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The natural world. Looking pretty for 3.5b years.

Antiquarian Skylight

Author: Guest Writer/Sunday, January 22, 2012/Categories: Uncategorized

Exposing a piece of film over a long period of time, from a specific location, compresses the exposure, and creates a solargraph. The photographic technique requires a pinhole camera to capture the diffuse and thin light onto photo-sensitive paper or film.

Pinhole photography is an early light capturing approach now being used to create modern art photos. The images look like they might have been discovered in an old trunk filled 19th Century daguerreotypes of  soldiers or cold winter forests. A pinhole camera is required to make a solargraph. A photo can be produced using almost any container that allows a spot of light inside to slowly expose the film. The exposure time depends on the size of the pinhole.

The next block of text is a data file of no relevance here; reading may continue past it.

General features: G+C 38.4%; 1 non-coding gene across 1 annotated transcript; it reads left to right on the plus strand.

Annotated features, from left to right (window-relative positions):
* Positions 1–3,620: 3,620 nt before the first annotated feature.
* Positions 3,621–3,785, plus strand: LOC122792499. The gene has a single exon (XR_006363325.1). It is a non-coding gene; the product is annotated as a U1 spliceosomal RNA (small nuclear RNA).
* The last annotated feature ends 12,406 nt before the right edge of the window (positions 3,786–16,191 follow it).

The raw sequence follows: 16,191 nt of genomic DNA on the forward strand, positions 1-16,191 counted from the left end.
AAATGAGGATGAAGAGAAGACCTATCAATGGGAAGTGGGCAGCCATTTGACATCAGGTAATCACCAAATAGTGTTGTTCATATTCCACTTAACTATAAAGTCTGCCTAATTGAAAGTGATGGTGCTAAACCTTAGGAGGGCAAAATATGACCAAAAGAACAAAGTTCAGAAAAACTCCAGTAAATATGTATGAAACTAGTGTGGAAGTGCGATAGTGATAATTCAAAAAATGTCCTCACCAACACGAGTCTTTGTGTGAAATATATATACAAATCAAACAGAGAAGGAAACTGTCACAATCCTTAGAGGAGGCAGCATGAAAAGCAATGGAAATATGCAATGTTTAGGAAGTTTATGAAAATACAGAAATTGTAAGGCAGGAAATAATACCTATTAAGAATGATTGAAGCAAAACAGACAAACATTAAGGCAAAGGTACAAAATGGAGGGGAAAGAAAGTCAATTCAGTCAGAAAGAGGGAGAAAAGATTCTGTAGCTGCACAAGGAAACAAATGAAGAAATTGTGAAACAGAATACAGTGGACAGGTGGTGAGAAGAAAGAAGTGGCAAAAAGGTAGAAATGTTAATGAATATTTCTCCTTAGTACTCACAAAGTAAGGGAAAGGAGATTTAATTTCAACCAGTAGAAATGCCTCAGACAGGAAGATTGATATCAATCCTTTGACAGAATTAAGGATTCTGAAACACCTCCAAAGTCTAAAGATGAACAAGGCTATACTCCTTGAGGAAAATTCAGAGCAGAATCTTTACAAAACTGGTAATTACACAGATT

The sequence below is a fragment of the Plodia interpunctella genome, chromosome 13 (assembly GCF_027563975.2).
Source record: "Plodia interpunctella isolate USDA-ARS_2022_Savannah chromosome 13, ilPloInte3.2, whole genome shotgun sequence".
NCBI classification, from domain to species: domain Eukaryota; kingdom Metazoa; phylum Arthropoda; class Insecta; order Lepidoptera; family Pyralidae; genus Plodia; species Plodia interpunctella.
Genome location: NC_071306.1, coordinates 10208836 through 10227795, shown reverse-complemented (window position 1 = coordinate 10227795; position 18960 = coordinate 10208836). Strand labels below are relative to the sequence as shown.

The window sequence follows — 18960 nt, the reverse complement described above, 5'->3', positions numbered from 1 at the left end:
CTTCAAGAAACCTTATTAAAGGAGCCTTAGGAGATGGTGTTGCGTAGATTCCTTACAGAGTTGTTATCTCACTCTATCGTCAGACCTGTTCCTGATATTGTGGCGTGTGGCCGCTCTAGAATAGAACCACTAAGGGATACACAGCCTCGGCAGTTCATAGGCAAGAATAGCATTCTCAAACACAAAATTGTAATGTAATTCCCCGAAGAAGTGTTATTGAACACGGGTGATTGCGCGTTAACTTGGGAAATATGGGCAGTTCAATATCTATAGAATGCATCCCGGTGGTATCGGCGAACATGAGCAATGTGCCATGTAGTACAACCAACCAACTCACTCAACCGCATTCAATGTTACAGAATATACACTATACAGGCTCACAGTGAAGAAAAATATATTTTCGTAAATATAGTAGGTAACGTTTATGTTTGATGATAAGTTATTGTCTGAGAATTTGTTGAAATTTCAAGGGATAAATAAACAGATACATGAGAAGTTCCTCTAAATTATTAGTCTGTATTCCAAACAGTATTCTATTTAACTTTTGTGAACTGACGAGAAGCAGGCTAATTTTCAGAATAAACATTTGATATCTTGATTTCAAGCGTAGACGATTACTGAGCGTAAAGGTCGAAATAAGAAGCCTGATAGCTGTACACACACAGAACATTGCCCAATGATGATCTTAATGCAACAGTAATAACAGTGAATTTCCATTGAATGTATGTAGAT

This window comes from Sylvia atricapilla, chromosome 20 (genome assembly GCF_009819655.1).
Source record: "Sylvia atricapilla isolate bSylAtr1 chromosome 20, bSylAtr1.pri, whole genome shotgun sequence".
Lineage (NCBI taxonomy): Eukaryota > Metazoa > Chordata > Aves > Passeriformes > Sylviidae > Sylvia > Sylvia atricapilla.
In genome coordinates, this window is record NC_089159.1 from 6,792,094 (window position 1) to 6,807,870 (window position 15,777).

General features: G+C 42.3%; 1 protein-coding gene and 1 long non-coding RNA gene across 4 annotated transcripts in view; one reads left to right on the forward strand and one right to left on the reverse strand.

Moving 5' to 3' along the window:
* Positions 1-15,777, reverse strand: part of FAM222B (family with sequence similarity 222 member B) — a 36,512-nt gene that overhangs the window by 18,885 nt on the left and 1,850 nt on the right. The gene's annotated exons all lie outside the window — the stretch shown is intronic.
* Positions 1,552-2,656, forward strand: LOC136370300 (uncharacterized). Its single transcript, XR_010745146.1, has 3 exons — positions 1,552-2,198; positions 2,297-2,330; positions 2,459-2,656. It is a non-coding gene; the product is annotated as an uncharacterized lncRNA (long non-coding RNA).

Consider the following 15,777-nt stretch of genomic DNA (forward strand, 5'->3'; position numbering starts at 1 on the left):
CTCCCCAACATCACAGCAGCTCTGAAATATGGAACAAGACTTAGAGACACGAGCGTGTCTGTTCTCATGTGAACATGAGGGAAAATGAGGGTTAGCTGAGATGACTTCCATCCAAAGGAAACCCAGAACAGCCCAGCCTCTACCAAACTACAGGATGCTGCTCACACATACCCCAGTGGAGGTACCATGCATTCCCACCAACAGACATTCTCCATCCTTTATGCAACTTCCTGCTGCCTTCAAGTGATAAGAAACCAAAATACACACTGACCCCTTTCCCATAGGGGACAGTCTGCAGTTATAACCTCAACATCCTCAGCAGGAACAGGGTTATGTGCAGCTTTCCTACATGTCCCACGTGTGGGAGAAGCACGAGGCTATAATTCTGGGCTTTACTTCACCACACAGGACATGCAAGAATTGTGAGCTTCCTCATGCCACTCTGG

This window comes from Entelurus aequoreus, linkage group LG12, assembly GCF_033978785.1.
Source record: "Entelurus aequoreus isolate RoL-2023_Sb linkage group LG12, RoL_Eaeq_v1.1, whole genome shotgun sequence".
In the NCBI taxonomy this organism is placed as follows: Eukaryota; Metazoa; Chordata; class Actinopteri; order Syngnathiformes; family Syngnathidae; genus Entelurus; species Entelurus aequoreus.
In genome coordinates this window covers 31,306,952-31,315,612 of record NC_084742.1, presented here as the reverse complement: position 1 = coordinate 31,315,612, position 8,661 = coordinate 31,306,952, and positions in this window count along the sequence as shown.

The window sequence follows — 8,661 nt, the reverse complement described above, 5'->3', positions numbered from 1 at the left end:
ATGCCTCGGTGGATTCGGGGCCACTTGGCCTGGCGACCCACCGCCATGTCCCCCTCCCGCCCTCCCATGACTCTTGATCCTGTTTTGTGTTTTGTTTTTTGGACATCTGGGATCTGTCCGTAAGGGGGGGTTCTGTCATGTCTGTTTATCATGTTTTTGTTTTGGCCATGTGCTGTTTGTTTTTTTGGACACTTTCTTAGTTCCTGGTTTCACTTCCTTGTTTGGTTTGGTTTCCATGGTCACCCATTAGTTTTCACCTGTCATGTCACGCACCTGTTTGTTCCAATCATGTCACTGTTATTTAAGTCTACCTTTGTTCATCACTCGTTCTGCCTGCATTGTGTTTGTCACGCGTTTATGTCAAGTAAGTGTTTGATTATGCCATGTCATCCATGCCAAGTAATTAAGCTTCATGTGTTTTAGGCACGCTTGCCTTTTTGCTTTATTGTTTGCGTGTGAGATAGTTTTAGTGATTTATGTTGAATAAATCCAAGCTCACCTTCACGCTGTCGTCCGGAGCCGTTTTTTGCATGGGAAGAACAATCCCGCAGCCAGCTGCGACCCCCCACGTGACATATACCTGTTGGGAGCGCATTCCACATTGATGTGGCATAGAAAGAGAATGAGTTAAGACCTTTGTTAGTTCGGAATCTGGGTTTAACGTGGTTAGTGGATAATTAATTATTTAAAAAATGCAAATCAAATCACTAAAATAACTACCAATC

A beautiful and unconventional solstice solargraph was recorded with a pinehole camera made from a soda pop can lined with photo-sensitive paper. The photograph required a 6-month long time period to properly capture the image of the suns passage across the sky. The camera was positioned at a stationary location, near the radio telescope of the University of Hertfordshire in the UK, where the simple camera continuously recorded the Sun's path each day from June 21st until December 21st, the dual summer and winter solstices. The ancient, foggy, appearance of the image was caused by cloud cover while the clear lines recorded the suns tracks through the sky over the 6-month period.


Pinhole Solstice Solargraph

(credit: Astronomy Photo of the Day)

Combining art with science can produce some amazing results as this antiquarian skylight shows. Go out and make your own soda pop can pinhole camera and create a solargraph!



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